Science: Pandaring

Aiding nature

"In all the encounters, it was obvious that the male and female were excited and sexually interested in each other. She was willing and he was anxious, but they just couldn 't coordinate their efforts."

No, this is not an excerpt from the latest report on human sexual inadequacy by Masters and Johnson. It is the director of Washington's National Zoo, Theodore Reed, explaining why the capital's popular pair from Peking, the giant pandas Ling-Ling and Hsing-Hsing, have failed to produce offspring in three years of bumbling attempts.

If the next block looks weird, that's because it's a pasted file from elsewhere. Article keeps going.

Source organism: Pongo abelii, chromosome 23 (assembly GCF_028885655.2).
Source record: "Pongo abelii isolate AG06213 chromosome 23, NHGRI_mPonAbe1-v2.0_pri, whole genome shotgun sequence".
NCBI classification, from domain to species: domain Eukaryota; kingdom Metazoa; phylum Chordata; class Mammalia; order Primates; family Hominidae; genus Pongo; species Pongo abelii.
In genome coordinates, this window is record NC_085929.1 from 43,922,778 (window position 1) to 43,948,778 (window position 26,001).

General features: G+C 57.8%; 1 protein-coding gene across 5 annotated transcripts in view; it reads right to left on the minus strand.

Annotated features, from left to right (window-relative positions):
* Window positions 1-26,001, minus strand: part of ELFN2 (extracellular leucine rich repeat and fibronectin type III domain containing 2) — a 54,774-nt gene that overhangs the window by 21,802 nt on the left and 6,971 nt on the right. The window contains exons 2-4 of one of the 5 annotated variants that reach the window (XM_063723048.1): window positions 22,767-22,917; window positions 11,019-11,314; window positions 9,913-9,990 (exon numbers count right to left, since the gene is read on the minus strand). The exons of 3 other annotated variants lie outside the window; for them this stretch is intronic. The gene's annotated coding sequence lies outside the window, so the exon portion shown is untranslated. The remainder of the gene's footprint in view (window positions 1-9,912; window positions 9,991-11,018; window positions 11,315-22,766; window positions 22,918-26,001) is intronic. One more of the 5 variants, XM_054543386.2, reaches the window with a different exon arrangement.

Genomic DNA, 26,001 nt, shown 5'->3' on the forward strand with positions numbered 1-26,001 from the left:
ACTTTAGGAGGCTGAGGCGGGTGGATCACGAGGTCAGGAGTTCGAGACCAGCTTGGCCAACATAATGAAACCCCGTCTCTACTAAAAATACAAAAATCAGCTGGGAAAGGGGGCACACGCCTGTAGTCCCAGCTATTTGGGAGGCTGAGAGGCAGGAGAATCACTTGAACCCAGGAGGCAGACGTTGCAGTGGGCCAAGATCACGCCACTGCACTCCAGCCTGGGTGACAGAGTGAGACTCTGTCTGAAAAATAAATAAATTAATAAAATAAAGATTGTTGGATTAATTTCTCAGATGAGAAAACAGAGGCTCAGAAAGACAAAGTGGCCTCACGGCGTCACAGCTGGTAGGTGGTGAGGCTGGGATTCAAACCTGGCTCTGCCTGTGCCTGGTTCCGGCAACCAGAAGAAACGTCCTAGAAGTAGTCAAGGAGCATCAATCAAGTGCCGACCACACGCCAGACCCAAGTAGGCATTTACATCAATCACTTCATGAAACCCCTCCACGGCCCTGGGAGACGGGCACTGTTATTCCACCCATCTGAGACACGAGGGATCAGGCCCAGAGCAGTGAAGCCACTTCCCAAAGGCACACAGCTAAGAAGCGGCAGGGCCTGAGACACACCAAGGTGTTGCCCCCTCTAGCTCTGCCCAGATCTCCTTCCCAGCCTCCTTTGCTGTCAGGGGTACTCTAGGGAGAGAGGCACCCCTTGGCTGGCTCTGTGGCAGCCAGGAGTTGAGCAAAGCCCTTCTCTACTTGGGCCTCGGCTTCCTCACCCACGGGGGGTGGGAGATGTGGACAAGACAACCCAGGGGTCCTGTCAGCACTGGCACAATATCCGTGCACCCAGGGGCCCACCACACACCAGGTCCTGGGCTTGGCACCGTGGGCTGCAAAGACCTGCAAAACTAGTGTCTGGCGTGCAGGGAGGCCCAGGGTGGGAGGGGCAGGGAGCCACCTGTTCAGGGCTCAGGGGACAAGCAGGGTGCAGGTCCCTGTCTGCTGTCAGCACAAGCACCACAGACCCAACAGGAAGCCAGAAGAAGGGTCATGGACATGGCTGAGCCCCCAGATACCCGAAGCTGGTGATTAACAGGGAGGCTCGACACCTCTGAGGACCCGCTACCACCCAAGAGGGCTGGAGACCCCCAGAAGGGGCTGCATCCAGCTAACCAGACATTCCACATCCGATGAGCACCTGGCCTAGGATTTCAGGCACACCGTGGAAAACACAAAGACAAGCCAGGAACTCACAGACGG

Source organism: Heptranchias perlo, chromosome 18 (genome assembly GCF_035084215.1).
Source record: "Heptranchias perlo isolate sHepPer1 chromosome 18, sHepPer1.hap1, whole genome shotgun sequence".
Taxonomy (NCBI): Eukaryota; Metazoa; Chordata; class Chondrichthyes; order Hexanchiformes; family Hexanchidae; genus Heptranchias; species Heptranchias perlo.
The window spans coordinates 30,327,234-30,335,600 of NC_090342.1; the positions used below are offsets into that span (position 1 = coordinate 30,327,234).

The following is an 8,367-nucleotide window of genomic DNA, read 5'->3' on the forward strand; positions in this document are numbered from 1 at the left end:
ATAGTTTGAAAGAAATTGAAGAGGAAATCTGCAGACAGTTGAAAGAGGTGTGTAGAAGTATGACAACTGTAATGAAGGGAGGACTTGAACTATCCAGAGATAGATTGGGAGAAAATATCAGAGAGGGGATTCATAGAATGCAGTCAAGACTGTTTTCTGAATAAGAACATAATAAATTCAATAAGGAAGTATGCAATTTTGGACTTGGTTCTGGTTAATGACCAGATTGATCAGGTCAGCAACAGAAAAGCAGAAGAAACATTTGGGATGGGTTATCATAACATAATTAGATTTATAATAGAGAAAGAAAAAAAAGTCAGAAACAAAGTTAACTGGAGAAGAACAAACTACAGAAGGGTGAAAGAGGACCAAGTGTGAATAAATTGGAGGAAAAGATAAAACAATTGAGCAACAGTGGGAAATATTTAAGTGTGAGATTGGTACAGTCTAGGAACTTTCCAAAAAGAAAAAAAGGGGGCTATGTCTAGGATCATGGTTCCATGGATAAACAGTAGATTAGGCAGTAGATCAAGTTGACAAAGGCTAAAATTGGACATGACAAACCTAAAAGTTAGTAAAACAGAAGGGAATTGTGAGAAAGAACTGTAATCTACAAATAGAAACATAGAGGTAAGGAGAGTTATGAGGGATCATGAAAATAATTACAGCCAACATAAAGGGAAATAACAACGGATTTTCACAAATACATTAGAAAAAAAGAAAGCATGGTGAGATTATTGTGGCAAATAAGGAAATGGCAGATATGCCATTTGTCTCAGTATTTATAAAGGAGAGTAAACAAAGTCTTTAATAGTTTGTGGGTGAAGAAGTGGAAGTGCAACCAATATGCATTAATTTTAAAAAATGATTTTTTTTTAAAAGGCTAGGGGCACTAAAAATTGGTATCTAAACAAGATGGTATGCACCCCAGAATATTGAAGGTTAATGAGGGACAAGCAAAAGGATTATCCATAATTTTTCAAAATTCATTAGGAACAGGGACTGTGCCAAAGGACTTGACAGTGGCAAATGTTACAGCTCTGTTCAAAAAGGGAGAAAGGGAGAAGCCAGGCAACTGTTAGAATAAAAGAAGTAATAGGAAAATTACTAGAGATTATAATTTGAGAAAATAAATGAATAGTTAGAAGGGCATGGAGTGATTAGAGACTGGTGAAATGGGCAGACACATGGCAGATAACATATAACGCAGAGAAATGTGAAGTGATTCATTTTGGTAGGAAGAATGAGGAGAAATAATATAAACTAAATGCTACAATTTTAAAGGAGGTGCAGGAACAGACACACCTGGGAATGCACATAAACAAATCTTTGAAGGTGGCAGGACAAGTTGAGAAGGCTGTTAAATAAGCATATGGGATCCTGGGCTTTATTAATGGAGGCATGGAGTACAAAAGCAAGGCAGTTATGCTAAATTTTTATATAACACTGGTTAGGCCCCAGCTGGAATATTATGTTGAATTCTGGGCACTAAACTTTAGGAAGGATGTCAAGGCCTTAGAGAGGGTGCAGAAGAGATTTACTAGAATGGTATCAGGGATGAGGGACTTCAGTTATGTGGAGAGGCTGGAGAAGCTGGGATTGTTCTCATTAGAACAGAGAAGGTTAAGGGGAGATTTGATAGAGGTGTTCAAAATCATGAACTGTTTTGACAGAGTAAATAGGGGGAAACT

Last week the zoo took matters into its own hands. Her bleating and scent...

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